Well-known gospel musicians with COGIC roots include; Andrae Crouch and Sandra Crouch, Walter Hawkins and Edwin Hawkins, Tramaine Hawkins, Rubenstein McClure, Yvette Flunder, Sara Jordan Powell, Daryl Coley, BeBe and CeCe Winans, The Winans, "Detroit" Gary Wiggins, John P. Kee, The O'Neal Twins, Vanessa Bell Armstrong, Rance Allen, Rev. Timothy Wright, Myrna Summers, Rev. James Moore, Thomas Whitfield (singer), Deniece Williams, Hubert Powell, Donnie McClurkin, LaShun Pace, The Anointed Pace Sisters, Dr. Bettye Ransom Nelson, Bishop Richard "Mr. Clean" White, Bishop Paul S. Morton, The Clark Sisters: (Jacky Clark-Chisholm, Elbernita "Twinkie" Clark, Dorinda Clark-Cole and Karen Clark-Sheard). COGIC continues to influence gospel music with a new generation of artists with COGIC roots that include: Kim Burrell, Ivan Powell, Doobie Powell, Kierra Sheard, J. Moss, Micah Stampley, Kurt Carr, Ricky Dillard, Kelly Price, Mary Mary Erica Campbell (musician) and Tina Campbell (musician), Tamela Mann, Dr. Gennie Ruth Cheatham Chandler, Earnest Pugh, Jonathan McReynolds, Jabari Johnson, DuShawn Washington, Instrumentalists: Dr. Vernard Johnson (saxophonist), Samuel Murrell (violinist) and Terrance Curry (trombonist), D'Extra Wiley (II D Extreme) and Michelle Williams (Destiny's Child). The current leader of the International Music Department is recording artist Dr. Myron Williams, succeeding Dr. Judith Christie McAllister of Los Angeles, California, who is also a praise and worship national recording artist.[29] Former International Music Department President Professor Iris Stevenson-McCullough (originally from Rochester, NY) is a major influence in the gospel music industry around the world.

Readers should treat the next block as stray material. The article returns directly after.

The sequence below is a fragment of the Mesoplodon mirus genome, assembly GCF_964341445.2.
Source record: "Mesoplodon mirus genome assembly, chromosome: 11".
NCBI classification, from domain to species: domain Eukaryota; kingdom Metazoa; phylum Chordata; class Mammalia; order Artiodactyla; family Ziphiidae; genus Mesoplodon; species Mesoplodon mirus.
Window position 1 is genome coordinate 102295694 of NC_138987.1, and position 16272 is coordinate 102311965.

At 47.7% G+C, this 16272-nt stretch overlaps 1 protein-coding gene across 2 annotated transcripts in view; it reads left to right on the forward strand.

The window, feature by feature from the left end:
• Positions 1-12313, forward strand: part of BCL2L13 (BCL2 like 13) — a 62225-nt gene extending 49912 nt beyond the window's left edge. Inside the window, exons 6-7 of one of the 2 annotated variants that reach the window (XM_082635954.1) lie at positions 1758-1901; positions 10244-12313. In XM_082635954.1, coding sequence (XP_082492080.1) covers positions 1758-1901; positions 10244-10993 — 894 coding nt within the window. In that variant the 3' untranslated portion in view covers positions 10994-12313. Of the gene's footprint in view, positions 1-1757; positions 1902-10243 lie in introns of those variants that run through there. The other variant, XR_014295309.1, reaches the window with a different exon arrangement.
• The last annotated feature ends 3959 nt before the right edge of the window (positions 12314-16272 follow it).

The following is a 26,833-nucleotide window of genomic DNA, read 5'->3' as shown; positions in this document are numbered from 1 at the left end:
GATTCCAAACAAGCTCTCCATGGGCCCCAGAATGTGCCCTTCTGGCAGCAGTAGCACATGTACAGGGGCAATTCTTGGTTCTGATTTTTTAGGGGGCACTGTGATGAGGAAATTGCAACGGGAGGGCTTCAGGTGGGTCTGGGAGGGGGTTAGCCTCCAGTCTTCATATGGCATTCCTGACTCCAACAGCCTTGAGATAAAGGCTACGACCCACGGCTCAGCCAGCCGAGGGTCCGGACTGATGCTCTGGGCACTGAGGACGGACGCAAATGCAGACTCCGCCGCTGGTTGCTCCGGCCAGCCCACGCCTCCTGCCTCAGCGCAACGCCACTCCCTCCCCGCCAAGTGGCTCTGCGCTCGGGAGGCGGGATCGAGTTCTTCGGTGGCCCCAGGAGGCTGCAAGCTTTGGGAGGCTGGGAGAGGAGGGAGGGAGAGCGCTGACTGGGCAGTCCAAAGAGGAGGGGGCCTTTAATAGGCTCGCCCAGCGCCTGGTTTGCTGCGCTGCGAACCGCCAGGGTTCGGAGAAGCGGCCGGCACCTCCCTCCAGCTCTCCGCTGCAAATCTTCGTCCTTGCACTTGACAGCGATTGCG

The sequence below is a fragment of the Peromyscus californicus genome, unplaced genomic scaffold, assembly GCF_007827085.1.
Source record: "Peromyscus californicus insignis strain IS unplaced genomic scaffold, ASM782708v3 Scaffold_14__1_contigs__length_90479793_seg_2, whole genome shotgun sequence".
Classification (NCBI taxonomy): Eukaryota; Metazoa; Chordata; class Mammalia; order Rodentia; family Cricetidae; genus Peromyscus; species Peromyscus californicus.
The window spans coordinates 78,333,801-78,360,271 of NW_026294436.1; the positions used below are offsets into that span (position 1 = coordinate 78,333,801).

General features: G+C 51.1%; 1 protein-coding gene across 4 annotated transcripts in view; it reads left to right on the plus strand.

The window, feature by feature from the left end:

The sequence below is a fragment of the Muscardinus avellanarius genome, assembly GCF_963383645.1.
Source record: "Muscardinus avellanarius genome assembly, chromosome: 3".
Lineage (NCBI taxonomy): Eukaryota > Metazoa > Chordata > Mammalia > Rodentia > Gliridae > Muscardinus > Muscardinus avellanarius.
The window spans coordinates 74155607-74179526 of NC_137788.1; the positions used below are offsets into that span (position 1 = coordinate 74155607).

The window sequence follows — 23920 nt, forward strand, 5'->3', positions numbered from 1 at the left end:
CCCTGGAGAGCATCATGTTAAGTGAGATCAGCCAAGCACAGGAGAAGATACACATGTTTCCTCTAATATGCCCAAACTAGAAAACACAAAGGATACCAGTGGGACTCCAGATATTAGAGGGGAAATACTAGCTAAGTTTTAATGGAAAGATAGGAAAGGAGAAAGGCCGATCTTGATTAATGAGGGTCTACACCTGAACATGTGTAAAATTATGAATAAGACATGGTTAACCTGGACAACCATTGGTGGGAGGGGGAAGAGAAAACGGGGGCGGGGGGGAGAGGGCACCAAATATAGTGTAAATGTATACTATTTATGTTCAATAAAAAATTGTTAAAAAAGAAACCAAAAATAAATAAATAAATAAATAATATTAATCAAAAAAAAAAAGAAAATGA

United National Auxiliary Conference (UNAC) and Auxiliaries in Ministry (AIM)[edit]

As COGIC continued to grow, the various departments began the practice of convening annually to conduct the business unique of their ministries. The YPWW department began in 1928 with the convening of its first Youth Congress. Then in 1946, the YPWW Department was combined with the Sunday School Department for joint conventions until 1951 when they were separated once again. Each department convened its own convention in various cities through 1975. In 1976, under the leadership of Bishop J.O. Patterson Sr., the five major departments of COGIC were united under an umbrella convention known as UNAC-5 (United National Auxiliary Convention). Dr. Roy L.H. Winbush was selected to serve as the first chairman. In 1992, during the Ford administration, UNAC was disbanded in favor of three separate conventions namely: the International Sunday School Convention, the MY Convention (Music and Youth) and the ME Convention (Missions and Evangelism) again meeting in separate cities.. However, in 1996, the umbrella format was revised under the administration of Bishop C.D. Owens and became known as AIM (Auxiliaries in Ministry). Bishop J.W. Macklin was selected as the first chairman. This convention brings thousands of COGIC members representing all the major departments including Sunday School, Missions, Evangelism, Music, and Youth together in July and meets in cities around the U.S. The current chairman of AIM is Bishop Linwood E. Dillard of Memphis, TN.[63]